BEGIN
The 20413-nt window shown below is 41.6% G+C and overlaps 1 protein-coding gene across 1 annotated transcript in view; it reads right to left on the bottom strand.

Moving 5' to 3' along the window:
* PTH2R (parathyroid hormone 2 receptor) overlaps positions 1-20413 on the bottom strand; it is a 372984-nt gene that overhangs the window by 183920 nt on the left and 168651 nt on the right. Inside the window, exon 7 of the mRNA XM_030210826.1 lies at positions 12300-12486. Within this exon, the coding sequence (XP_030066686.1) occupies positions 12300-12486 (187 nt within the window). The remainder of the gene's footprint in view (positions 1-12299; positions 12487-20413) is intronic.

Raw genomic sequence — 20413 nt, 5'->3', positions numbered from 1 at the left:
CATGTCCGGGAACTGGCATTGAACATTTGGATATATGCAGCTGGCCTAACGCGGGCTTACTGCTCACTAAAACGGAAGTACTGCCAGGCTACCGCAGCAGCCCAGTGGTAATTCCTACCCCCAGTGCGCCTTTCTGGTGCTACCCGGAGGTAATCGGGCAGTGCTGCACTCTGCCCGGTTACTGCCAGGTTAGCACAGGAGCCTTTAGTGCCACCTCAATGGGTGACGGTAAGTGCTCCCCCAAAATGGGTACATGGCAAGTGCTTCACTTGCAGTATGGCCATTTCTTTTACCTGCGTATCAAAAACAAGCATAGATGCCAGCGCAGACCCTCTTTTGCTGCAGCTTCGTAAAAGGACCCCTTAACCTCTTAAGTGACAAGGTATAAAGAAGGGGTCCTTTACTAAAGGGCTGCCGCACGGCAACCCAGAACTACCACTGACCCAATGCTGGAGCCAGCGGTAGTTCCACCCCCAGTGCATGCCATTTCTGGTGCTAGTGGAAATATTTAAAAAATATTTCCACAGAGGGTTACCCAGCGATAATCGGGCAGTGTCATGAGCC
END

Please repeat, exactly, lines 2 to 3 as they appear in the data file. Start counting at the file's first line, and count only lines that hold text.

Moving 5' to 3' along the window:
* PTH2R (parathyroid hormone 2 receptor) overlaps positions 1-20413 on the bottom strand; it is a 372984-nt gene that overhangs the window by 183920 nt on the left and 168651 nt on the right. Inside the window, exon 7 of the mRNA XM_030210826.1 lies at positions 12300-12486. Within this exon, the coding sequence (XP_030066686.1) occupies positions 12300-12486 (187 nt within the window). The remainder of the gene's footprint in view (positions 1-12299; positions 12487-20413) is intronic.